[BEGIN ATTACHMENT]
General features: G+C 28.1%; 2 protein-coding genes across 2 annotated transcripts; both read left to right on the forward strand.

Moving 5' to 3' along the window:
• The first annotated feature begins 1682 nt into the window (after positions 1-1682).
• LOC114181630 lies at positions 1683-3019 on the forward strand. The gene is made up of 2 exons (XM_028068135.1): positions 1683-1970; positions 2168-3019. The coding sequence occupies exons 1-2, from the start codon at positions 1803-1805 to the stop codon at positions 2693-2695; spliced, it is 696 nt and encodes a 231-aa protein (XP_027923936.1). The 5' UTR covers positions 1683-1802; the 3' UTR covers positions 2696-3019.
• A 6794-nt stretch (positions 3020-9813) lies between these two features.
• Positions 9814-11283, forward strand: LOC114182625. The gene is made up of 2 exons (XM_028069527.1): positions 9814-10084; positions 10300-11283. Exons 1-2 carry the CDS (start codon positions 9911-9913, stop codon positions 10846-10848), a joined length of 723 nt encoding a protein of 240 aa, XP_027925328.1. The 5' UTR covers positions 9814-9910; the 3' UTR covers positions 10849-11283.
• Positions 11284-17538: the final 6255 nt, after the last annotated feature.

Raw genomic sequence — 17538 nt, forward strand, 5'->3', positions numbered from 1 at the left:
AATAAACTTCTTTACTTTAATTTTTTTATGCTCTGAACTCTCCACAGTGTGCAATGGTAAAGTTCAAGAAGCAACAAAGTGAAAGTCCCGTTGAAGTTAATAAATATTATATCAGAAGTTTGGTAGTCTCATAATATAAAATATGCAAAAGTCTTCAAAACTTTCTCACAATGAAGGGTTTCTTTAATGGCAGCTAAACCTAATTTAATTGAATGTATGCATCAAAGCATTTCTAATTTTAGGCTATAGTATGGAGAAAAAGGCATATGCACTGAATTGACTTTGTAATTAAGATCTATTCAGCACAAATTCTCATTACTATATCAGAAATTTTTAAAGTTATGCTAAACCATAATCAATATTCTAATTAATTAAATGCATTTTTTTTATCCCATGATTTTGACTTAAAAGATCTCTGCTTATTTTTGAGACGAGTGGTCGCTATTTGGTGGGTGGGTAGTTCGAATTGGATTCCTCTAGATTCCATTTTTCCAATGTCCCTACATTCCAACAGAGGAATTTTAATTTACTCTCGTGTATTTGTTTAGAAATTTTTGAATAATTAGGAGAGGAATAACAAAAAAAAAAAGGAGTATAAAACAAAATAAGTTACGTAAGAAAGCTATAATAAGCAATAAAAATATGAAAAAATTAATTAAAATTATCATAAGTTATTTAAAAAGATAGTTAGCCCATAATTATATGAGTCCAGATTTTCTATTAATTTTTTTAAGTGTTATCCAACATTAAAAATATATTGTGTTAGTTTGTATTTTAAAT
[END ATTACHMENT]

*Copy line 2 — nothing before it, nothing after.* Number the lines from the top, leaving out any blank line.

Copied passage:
Moving 5' to 3' along the window: